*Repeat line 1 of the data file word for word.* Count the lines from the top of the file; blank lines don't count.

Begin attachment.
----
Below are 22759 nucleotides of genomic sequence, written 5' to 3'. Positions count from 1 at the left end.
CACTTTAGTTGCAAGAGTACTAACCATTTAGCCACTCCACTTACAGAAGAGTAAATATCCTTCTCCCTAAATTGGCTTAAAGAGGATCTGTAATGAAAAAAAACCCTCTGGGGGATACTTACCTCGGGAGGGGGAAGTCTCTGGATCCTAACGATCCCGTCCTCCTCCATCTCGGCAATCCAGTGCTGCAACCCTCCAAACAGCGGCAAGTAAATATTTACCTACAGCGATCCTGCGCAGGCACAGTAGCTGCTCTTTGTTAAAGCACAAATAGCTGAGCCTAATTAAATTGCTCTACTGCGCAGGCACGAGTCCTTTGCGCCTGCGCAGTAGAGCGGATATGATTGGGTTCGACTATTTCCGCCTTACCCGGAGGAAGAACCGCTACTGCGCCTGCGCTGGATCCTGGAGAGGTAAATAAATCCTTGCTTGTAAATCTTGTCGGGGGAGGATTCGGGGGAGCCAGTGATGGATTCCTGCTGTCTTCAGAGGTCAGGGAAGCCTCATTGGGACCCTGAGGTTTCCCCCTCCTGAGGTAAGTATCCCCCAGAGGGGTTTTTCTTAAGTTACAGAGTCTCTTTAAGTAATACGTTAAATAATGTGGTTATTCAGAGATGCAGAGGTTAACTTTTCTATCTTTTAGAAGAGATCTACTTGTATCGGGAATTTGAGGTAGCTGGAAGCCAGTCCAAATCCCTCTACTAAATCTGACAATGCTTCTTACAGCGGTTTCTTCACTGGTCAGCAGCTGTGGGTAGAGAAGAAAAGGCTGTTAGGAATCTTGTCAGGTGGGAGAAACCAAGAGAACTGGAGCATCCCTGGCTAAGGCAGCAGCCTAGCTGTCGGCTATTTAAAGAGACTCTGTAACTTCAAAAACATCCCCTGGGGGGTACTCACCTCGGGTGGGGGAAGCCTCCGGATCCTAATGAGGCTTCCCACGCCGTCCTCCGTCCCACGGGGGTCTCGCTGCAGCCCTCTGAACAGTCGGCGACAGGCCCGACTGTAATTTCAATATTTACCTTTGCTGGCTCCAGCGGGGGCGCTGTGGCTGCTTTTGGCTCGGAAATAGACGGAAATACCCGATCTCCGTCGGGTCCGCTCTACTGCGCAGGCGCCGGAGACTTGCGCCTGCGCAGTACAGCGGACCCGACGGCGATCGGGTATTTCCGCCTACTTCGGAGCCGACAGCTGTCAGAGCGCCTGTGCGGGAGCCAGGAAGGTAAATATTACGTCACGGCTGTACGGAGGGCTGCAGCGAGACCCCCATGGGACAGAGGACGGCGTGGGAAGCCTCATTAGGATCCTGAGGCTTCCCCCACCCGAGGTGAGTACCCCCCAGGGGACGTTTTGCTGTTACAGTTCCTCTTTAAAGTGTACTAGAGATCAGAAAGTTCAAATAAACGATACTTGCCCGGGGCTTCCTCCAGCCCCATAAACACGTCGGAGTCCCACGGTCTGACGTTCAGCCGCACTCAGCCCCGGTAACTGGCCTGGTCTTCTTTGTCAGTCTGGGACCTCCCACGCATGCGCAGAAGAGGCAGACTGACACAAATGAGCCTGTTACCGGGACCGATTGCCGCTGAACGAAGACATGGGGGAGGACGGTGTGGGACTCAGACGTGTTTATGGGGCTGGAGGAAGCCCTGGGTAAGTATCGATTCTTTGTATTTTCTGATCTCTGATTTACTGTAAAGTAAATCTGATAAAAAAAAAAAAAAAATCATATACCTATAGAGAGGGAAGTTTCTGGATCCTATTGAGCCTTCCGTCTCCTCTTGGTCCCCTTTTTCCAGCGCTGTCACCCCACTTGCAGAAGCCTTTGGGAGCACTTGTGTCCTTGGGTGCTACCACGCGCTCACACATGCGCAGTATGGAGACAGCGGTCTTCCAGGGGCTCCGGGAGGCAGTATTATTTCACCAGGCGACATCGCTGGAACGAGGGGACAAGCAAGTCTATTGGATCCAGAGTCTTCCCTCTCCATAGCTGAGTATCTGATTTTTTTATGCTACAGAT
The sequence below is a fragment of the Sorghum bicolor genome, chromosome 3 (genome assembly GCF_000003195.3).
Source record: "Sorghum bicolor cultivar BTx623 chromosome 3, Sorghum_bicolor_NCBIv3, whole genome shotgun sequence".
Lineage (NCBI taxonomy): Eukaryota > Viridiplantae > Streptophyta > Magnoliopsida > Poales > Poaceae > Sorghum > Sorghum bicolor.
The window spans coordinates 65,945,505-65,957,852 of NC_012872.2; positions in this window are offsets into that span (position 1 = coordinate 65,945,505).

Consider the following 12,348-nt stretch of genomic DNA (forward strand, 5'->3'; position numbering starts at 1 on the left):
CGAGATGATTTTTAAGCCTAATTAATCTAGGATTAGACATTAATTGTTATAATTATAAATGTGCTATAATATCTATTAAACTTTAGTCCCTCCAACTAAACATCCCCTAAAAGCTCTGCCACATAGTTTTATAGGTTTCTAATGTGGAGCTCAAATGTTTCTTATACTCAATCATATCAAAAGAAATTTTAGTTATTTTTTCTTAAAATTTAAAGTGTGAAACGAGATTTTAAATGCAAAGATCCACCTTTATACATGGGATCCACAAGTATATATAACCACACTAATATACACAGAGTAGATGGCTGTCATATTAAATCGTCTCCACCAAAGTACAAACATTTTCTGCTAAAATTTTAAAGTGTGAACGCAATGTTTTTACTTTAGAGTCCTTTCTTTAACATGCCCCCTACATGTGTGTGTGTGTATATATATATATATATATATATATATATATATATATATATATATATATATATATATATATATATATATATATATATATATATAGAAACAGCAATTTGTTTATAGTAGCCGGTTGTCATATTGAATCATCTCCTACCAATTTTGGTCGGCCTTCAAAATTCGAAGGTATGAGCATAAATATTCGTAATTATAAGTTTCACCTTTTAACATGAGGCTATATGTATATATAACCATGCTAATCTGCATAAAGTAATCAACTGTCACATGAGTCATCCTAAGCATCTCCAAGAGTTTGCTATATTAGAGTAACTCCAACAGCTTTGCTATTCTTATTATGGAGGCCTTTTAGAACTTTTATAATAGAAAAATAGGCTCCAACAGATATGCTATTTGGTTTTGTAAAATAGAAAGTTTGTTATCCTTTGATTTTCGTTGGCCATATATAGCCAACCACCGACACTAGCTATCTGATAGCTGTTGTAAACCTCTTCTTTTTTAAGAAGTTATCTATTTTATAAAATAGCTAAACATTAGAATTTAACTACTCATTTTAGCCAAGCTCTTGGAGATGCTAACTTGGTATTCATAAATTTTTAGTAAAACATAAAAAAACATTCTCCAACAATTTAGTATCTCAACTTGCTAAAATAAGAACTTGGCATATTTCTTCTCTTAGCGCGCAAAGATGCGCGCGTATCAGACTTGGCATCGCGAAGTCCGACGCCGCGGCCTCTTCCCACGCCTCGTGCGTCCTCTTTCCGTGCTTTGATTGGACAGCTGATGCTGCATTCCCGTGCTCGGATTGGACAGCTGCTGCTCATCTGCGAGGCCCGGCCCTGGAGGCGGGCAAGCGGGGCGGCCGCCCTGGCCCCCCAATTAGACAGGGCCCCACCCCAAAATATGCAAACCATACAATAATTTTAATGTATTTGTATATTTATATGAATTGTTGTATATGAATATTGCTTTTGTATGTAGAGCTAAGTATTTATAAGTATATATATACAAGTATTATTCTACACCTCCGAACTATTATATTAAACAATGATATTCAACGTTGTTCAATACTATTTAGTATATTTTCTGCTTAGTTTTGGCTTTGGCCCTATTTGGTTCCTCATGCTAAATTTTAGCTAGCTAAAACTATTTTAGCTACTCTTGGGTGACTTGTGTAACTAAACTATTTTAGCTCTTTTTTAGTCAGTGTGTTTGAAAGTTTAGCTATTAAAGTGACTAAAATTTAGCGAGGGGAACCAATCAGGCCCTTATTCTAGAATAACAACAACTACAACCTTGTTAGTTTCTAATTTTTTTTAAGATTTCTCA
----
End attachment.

Below are 22759 nucleotides of genomic sequence, written 5' to 3'. Positions count from 1 at the left end.